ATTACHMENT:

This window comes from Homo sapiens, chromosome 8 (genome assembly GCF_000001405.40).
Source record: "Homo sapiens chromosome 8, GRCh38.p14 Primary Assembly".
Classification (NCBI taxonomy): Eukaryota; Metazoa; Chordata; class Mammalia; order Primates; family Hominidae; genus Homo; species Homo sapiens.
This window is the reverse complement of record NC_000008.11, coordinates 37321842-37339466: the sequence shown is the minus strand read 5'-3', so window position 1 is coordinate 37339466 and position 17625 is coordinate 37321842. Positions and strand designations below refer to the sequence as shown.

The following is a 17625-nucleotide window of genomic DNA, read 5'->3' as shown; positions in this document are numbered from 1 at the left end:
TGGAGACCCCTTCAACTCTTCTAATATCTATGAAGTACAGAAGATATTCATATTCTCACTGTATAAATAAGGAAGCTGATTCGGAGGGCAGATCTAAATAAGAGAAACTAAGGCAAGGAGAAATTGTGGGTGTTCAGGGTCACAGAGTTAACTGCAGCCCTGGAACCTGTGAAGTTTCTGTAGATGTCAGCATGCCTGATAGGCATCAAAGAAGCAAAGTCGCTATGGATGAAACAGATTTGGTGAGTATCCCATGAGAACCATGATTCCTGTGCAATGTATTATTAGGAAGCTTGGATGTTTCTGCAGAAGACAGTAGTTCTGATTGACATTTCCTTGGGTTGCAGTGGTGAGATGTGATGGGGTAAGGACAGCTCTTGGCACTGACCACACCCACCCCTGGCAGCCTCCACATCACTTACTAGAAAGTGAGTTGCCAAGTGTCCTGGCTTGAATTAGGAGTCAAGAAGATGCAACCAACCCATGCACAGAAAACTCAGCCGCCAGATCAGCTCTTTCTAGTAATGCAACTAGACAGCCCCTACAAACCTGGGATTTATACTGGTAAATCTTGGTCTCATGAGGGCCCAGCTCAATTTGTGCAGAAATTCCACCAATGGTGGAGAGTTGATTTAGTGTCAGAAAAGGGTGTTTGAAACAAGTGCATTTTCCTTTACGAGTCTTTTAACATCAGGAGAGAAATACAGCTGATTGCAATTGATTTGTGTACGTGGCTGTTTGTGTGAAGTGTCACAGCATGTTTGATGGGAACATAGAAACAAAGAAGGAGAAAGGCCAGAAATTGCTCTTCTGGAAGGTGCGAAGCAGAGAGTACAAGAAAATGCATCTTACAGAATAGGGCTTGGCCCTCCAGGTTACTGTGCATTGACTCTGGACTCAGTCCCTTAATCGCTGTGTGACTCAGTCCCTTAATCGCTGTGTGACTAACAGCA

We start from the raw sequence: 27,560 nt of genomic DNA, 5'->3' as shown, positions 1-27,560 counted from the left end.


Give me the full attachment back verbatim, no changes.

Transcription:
This window comes from Homo sapiens, chromosome 8 (genome assembly GCF_000001405.40).
Source record: "Homo sapiens chromosome 8, GRCh38.p14 Primary Assembly".
Classification (NCBI taxonomy): Eukaryota; Metazoa; Chordata; class Mammalia; order Primates; family Hominidae; genus Homo; species Homo sapiens.
This window is the reverse complement of record NC_000008.11, coordinates 37321842-37339466: the sequence shown is the minus strand read 5'-3', so window position 1 is coordinate 37339466 and position 17625 is coordinate 37321842. Positions and strand designations below refer to the sequence as shown.

The following is a 17625-nucleotide window of genomic DNA, read 5'->3' as shown; positions in this document are numbered from 1 at the left end:
TGGAGACCCCTTCAACTCTTCTAATATCTATGAAGTACAGAAGATATTCATATTCTCACTGTATAAATAAGGAAGCTGATTCGGAGGGCAGATCTAAATAAGAGAAACTAAGGCAAGGAGAAATTGTGGGTGTTCAGGGTCACAGAGTTAACTGCAGCCCTGGAACCTGTGAAGTTTCTGTAGATGTCAGCATGCCTGATAGGCATCAAAGAAGCAAAGTCGCTATGGATGAAACAGATTTGGTGAGTATCCCATGAGAACCATGATTCCTGTGCAATGTATTATTAGGAAGCTTGGATGTTTCTGCAGAAGACAGTAGTTCTGATTGACATTTCCTTGGGTTGCAGTGGTGAGATGTGATGGGGTAAGGACAGCTCTTGGCACTGACCACACCCACCCCTGGCAGCCTCCACATCACTTACTAGAAAGTGAGTTGCCAAGTGTCCTGGCTTGAATTAGGAGTCAAGAAGATGCAACCAACCCATGCACAGAAAACTCAGCCGCCAGATCAGCTCTTTCTAGTAATGCAACTAGACAGCCCCTACAAACCTGGGATTTATACTGGTAAATCTTGGTCTCATGAGGGCCCAGCTCAATTTGTGCAGAAATTCCACCAATGGTGGAGAGTTGATTTAGTGTCAGAAAAGGGTGTTTGAAACAAGTGCATTTTCCTTTACGAGTCTTTTAACATCAGGAGAGAAATACAGCTGATTGCAATTGATTTGTGTACGTGGCTGTTTGTGTGAAGTGTCACAGCATGTTTGATGGGAACATAGAAACAAAGAAGGAGAAAGGCCAGAAATTGCTCTTCTGGAAGGTGCGAAGCAGAGAGTACAAGAAAATGCATCTTACAGAATAGGGCTTGGCCCTCCAGGTTACTGTGCATTGACTCTGGACTCAGTCCCTTAATCGCTGTGTGACTCAGTCCCTTAATCGCTGTGTGACTAACAGCA

We start from the raw sequence: 27,560 nt of genomic DNA, 5'->3' as shown, positions 1-27,560 counted from the left end.